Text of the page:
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Student Experience Survey 2017: investigating well-being at university

PhD student Susan Oman outlines the findings from a year she spent listening to her peers about what is important to their well-being, and their broader experiences of higher education

  • Student life
Susan Oman 's avatar

Susan Oman

March 26 2017
student wellbeing


The increasing attention that is being paid to the mental health and well-being of students is welcome, much needed and overdue. 

I was recently commissioned by the University of Manchester more broadly.

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The project presented much-needed insight into the student body at a time of great change in higher education and limited knowledge of various aspects of well-being in the sector. 

The primary outcome will be a report that contains recommendations designed to inform the future actions of the students’ union and feed into systems that inform broader UoM policy to support students, including the new well-being strategy at the university.

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The enquiry found that all students are at risk of low well-being while attending a higher education institution. The literature review highlighted that PhD well-being is particularly overlooked at policy level and in academic study. Yet, the study corroborates what does exist; that marginally placed students are at greater risk of lower well-being.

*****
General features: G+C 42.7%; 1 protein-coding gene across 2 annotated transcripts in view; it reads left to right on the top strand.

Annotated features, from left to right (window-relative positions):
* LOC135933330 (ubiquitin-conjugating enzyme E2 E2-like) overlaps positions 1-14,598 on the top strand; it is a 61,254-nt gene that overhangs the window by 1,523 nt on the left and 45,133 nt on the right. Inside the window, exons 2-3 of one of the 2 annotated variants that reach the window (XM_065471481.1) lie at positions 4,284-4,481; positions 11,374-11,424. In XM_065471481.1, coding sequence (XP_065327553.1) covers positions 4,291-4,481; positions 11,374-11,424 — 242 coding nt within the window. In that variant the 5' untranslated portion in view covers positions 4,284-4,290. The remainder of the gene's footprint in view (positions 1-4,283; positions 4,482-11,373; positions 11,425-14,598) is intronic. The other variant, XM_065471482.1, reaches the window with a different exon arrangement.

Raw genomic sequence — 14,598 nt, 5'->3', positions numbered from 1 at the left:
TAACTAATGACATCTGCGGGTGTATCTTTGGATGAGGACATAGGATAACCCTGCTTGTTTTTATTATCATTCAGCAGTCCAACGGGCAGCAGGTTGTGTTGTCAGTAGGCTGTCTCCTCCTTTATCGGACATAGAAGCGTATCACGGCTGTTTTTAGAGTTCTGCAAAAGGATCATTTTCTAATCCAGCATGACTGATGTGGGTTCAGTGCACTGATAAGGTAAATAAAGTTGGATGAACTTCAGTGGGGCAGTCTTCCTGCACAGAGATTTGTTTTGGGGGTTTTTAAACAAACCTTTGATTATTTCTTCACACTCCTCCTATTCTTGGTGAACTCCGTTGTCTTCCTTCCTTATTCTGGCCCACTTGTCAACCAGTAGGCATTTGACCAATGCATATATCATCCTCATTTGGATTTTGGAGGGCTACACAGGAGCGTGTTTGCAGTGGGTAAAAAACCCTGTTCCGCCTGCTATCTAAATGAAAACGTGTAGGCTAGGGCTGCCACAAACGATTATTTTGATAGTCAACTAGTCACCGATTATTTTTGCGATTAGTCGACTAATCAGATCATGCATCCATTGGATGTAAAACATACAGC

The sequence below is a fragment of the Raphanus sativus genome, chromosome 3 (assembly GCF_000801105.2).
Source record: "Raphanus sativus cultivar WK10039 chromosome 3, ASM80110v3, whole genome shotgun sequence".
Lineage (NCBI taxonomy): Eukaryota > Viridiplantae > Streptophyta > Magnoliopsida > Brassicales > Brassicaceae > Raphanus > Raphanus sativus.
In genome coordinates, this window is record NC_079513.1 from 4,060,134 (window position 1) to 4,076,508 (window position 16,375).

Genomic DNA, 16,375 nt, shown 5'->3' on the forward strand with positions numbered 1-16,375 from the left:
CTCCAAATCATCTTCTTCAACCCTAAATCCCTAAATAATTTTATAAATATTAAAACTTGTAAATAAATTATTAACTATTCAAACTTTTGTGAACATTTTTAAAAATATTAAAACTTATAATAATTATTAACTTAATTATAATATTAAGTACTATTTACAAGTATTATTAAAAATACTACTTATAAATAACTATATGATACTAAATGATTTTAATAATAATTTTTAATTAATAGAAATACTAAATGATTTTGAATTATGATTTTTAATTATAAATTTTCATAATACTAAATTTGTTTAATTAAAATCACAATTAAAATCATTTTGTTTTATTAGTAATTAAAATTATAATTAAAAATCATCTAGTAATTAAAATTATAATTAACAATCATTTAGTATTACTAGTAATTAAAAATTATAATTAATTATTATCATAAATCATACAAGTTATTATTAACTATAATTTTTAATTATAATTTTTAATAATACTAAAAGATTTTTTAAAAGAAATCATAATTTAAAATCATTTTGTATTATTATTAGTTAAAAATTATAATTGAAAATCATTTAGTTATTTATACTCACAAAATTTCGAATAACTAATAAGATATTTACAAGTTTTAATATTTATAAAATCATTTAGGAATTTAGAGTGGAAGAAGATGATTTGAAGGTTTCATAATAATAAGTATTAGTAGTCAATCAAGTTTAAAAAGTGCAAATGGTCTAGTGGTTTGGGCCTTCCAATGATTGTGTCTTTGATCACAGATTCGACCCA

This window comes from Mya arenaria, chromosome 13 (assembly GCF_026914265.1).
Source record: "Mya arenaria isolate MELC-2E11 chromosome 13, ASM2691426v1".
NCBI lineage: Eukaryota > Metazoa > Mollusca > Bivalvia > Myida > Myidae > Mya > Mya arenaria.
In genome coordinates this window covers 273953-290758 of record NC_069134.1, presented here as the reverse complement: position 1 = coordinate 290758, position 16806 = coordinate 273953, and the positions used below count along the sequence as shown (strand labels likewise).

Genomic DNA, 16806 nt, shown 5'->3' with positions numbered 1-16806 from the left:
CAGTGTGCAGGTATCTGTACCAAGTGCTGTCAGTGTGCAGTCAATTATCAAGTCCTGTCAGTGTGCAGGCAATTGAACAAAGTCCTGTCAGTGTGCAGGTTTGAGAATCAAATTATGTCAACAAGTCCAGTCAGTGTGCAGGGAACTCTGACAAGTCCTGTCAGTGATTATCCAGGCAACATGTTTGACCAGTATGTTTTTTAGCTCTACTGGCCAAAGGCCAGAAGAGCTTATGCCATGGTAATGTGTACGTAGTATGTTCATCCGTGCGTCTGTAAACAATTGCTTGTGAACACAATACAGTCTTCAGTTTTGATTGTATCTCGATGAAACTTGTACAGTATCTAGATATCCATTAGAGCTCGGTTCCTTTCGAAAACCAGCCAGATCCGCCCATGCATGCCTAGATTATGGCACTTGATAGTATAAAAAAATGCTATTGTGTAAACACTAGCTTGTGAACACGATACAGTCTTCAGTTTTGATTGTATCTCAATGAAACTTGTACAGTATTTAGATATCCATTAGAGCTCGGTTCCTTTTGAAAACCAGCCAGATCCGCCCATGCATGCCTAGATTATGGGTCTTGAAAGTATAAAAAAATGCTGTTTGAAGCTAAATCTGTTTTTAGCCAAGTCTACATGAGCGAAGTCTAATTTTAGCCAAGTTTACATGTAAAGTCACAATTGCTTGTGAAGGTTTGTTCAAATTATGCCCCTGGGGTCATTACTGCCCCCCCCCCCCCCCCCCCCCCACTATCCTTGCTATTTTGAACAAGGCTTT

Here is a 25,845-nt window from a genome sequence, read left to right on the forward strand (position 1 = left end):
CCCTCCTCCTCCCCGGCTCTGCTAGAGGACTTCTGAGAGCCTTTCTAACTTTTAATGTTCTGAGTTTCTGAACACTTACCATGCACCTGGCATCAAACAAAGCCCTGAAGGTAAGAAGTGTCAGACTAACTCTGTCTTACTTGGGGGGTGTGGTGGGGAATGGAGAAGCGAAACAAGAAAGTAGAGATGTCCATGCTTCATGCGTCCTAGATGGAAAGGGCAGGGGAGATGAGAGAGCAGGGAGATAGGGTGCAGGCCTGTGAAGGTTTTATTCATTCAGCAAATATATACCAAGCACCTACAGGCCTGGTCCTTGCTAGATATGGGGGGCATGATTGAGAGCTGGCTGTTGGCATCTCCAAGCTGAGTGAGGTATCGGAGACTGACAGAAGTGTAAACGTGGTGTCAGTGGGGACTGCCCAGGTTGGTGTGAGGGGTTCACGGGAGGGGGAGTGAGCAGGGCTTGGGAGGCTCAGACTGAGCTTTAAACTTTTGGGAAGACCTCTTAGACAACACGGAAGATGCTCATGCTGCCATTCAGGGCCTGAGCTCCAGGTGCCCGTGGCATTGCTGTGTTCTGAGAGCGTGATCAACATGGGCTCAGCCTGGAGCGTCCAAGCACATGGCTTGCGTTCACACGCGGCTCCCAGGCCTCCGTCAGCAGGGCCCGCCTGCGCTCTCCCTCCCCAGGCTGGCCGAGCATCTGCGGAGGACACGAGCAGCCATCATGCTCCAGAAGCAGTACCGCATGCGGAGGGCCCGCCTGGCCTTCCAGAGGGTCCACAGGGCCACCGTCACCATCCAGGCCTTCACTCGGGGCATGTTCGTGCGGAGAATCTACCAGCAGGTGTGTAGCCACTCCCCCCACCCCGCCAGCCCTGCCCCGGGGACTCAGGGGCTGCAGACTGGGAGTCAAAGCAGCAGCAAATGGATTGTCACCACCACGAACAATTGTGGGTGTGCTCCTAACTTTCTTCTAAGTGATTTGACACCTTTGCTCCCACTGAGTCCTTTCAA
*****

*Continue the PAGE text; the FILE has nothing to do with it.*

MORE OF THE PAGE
Furthermore, disabled students, more than any other minority, were found to be at highest risk of low well-being. My focus group with some of UoM’s disabled students found that while there is some disability support available, it is insufficient and not easy to access, with the current systems exacerbating poor well-being. The research found that this issue of communicating what support is available, and how to find it, is a more generalised problem across higher education institutions.

While my findings were UoM specific, they also intersect with experiences at other higher education institutions. Interviews with students from other universities substantiated that the experiences at UoM were comparable, as were the systems that students thought could be better equipped to understand the complexity of poor well-being, especially when things go wrong, or for students who already have increased difficulties.

My research encountered different “cultures” of well-being, acceptability and accountability in different areas of the institution. Students from certain schools explained that the inherently competitive nature of their working environment was more likely to aggravate poor mental health, but as a student in these disciplines, you were least likely to seek help. In addition, you were also unlikely to confide in a peer, and these students were the least aware that institutional support from mental health professionals and counselling services was available to them.

The study found that students need to be encouraged to communicate their experiences of poor well-being and that there is much that can be done institutionally with regards to outlining what is available to them.